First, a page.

One thing has been clear as the months of the Russia scandal have dragged on — the president and his team either have no idea how to act in accordance with their claims of innocence or they are hiding something. Trump has sought to obstruct the Russia investigation at what seems like every turn — but it’s continued to move forward anyway.
One of the four Trump associates to have so far faced charges related to the scandal is Paul Manafort, the president’s former campaign manager. He and his associate were discovered by Mueller’s team to have carried on with a money laundering scheme meant to hide millions of dollars.
According to the outlet, Mueller’s office, in line with its mandate to investigate any areas of interest that may arise during the course of their inquiry, is now looking into an array of suspicious financial transactions that the government had already been warned about.
The transactions under scrutiny include a $120,000 payout from the Russian Embassy to the now former Russian Ambassador to the U.S., Sergey Kislyak, ten days after the 2016 U.S. presidential election. Kislyak is the Russian Ambassador who was in contact with Jeff Sessions in repeated instances that the now Attorney General conveniently thought weren’t relevant when being questioned.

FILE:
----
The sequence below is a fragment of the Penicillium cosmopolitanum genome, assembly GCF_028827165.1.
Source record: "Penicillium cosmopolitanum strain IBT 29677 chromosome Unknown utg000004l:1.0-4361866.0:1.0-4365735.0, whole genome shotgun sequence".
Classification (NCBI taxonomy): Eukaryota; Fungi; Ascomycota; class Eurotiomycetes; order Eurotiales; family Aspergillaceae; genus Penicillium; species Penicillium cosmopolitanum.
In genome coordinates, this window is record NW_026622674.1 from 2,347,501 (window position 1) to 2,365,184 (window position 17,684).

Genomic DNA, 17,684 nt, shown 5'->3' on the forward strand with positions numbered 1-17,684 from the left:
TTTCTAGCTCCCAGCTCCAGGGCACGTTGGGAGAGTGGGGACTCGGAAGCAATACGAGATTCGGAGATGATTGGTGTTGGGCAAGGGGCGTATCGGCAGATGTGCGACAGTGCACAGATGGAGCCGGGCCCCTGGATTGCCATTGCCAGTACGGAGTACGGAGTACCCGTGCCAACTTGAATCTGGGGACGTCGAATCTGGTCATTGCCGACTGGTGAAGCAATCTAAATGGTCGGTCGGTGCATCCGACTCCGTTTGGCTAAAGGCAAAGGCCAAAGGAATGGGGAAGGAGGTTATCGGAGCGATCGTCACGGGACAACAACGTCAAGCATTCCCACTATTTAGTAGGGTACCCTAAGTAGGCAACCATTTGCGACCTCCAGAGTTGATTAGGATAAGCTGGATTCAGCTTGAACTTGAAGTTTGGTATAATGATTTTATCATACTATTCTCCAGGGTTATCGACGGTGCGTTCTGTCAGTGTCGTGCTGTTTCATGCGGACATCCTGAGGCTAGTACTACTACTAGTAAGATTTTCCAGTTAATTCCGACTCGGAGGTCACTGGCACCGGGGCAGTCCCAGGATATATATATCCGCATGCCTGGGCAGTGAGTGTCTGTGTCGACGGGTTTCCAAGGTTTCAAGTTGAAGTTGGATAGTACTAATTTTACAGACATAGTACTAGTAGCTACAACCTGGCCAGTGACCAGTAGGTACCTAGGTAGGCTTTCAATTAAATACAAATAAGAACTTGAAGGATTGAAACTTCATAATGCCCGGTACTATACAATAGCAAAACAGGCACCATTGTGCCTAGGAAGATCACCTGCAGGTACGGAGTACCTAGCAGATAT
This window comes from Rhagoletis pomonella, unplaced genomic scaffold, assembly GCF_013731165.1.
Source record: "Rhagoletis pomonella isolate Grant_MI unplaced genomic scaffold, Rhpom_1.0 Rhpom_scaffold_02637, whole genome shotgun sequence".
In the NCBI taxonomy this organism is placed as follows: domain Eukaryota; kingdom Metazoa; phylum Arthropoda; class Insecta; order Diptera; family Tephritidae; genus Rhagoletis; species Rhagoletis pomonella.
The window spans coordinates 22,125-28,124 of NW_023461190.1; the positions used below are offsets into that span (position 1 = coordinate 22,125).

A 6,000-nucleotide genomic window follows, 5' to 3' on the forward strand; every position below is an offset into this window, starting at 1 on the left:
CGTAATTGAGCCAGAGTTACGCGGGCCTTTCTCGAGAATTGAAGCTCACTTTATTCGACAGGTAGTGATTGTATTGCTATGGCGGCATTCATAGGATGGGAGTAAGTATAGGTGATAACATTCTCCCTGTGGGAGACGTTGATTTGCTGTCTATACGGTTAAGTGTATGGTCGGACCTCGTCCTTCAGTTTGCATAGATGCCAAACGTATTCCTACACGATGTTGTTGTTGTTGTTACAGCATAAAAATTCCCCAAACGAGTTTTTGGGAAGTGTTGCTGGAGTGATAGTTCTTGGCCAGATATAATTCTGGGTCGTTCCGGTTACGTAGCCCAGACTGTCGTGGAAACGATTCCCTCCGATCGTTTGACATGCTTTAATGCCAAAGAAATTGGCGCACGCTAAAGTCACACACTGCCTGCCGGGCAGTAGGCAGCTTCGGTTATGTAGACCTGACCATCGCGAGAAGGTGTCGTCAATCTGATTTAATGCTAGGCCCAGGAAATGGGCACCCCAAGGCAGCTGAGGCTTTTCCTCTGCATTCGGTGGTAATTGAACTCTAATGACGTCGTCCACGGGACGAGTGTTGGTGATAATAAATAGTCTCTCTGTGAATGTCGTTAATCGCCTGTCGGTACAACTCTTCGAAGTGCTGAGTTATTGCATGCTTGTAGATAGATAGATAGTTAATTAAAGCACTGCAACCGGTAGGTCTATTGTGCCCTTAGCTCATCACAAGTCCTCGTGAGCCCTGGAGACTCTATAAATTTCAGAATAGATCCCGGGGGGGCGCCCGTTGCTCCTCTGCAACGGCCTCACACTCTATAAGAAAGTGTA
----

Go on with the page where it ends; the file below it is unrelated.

The dates of those checks are significant because they coincide with the 2014 Crimean status referendum meant to poll voters in Crimea on the question of whether or not they wanted to join Russia.
Unsurprisingly, considering the fact that Russia was involved to the point of having military in the region at the time, the referendum turned out in the Russians’ favor, but it was globally regarded as illegitimate.
Other points under investigation include someone having attempted to withdraw $150,000 cash from the embassy’s account just five days after Trump’s inauguration. Citibank blocked that transaction because of how abnormal it was.
Also under consideration are the facts that “[o]ver five years, the Russian Cultural Centre — an arm of the government… sent $325,000 in checks that banking officials flagged as suspicious” and that the D.C. Russian Embassy “sent more than $2.4 million to small home-improvement companies controlled by a Russian immigrant living not far from there” between 2013 and 2017.
Ironically, “home improvement” is the same thing that Manafort used some of his laundered money for.